Tech Roundup: Carrera Virago video, Ritchey, Vulpine, Creux, Ravito, pocpac, Your Sports Fuel, Craft plus more…

This weekend's mashup of the magnificent and the mind-blowing not forgetting 'Kickstarter Project of the Week'

by nick_rearden   March 17, 2012  

Halfords have made a nice video promoting their £999 Carrera Virago road bike we reviewed last month.

The Virago goes on sale for the first time next week; the question we wonder about is whether they'll have enough in stock because according to our reviewer Stuart Kerton, "Taking everything into consideration the Carrera is a performance bargain and as thousand pound carbon bikes go it can hold its head high against the budget carbon offering from the likes of Ribble and Planet X."

Details: halfords.com

 

 

 

New all-in-one Ritchey Monocurve handlebar and stem

 

Monocoque carbon-fibre handlebar and stem combinations are all the rage for high performance applications as long as you can cope with the idea of them not being particularly adjustable or changeable. Once you've opted for your stem and width dimensions you're locked in and the stem angle of this new Ritchey Monocurve at 86° - or more commonly expressed as -4° - is aggressive although not overly so. The shallow 128mm drop bar shape is available in three widths with five stem lengths with the big story, apart from being rather beautiful, is that the overall weight at 353 grams could save you 100 grams or so over equivalent premium carbon components. Considerably more if you're upgrading from alloy. Price is £425.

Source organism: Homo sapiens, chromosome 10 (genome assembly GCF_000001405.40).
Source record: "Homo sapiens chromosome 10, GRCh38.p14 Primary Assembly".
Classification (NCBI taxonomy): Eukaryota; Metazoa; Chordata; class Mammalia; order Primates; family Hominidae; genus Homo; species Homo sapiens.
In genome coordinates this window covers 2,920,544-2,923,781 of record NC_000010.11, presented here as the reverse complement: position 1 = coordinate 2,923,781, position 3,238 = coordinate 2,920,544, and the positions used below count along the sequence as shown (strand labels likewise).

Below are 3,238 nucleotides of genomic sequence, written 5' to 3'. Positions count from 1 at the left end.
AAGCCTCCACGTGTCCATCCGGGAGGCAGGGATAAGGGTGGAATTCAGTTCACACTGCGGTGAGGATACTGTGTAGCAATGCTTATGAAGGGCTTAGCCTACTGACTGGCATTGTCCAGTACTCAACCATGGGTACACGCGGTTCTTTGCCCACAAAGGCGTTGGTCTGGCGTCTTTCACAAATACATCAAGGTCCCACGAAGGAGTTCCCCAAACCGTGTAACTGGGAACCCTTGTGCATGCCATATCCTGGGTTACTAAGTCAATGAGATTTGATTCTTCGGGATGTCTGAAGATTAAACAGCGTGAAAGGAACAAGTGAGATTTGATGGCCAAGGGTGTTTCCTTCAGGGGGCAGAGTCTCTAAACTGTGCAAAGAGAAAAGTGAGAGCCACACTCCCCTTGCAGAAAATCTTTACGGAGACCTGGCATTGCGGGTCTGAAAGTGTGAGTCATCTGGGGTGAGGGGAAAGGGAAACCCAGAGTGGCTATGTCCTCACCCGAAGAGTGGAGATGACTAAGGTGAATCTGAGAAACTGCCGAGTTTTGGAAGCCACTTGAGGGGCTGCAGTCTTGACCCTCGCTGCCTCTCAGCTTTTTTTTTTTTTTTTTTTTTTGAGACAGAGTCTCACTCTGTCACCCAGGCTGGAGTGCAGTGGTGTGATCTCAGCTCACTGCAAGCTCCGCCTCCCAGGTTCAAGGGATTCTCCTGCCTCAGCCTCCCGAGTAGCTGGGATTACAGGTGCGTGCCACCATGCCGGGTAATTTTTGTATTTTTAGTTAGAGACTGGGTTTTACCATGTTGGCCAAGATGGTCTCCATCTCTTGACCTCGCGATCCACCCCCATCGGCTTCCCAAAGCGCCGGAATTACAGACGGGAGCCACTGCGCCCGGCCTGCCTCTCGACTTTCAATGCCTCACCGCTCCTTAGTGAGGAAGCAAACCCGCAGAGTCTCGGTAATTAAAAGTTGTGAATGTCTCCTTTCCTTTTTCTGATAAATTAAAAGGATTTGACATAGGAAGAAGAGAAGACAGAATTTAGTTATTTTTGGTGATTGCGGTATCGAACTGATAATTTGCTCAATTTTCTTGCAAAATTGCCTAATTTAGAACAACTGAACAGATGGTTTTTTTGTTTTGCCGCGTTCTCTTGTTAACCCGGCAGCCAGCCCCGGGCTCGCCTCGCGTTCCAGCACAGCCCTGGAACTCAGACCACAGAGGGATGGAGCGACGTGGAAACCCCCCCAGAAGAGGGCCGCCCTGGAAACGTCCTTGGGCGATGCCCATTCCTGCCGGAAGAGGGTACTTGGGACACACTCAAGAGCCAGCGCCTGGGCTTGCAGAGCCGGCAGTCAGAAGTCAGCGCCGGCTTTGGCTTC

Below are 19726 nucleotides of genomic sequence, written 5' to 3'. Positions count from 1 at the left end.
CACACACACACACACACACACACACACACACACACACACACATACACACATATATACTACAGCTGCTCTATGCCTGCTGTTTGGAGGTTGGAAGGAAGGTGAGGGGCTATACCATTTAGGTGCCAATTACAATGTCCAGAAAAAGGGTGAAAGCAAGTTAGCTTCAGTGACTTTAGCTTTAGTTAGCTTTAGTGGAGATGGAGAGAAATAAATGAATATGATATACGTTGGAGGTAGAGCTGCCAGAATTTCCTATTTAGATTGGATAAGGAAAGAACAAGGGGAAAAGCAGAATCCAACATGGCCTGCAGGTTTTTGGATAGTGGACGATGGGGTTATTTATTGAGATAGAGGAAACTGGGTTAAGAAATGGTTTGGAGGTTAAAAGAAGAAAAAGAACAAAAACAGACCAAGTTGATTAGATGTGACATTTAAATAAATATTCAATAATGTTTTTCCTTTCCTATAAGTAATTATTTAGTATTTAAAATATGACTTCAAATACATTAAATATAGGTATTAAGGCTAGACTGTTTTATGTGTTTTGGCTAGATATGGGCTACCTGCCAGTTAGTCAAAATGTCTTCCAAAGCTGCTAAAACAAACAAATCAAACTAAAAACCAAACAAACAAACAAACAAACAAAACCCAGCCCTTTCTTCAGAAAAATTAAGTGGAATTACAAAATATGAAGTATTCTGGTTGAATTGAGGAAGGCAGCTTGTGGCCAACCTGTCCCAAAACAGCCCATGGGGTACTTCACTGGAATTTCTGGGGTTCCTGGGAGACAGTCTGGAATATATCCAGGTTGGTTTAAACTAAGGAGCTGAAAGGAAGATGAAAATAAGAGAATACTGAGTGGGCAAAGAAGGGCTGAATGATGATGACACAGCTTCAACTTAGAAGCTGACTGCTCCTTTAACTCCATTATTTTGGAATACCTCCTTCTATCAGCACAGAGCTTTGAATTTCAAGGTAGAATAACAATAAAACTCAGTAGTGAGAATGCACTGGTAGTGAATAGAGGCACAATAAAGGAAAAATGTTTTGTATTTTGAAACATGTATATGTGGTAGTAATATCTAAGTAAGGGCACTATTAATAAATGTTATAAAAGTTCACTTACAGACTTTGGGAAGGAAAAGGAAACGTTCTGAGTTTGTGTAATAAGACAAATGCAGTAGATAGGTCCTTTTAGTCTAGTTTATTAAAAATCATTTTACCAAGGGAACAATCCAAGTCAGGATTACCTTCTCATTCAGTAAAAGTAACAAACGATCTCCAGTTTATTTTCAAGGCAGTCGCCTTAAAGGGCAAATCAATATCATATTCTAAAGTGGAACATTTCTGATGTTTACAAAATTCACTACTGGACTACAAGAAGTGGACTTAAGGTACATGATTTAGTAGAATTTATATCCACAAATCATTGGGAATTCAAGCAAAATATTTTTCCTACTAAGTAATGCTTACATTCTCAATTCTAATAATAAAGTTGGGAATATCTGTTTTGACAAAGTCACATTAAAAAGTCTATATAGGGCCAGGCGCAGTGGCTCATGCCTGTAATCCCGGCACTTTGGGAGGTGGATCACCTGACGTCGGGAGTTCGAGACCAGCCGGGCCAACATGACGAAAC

Details: paligap.cc

 

 

British designed and made infiniti3D security bolts

We've seen this week ingenious titanium and stainless steel bolts for securing more or less every component on your bike using a key that is individually machined and unique to each customer. Take a careful squint at the pictures of the infiniti3D security bolts in the gallery and you'll see the centre of each cylinder has a shape that according the new company Atomic22 from Horsham in Sussex is more or less infinitely variable. Once you've registered and bought your first bolt, you'll be able to reorder additional bolts to use the same key for stems, gear mechs, seat clamps and even the bolts that hold on a replaceable rear derailleur hanger. The fasteners appear to be pricey at £40+ each but with components from the likes of Hope and Brooks costing hundreds of pounds each, it might be worth it for cyclists who regularly leave their bikes locked somewhere vulnerable.

Details: atomic22.com

Unique shape of each infiniti3D security bolt can be replicated for all the components on your bike.

 

 

Australian Creux casual cycling clothing through iL Soigneur

Apart from a shiny new website Bristol mussette makers iL Soigneur announced this week they'll be showing the Australian Creux brand of clothing at Bespoked Bristol starting 5pm next Friday evening. There will be casual tees in the initial wave of stock from Creux, then cotton Detour shorts for £79.99 in May, finally cycling-specific denim jeans later in the summer.

Details: creuxcycling.com

 

 

French Ravito site sells cycling ceramics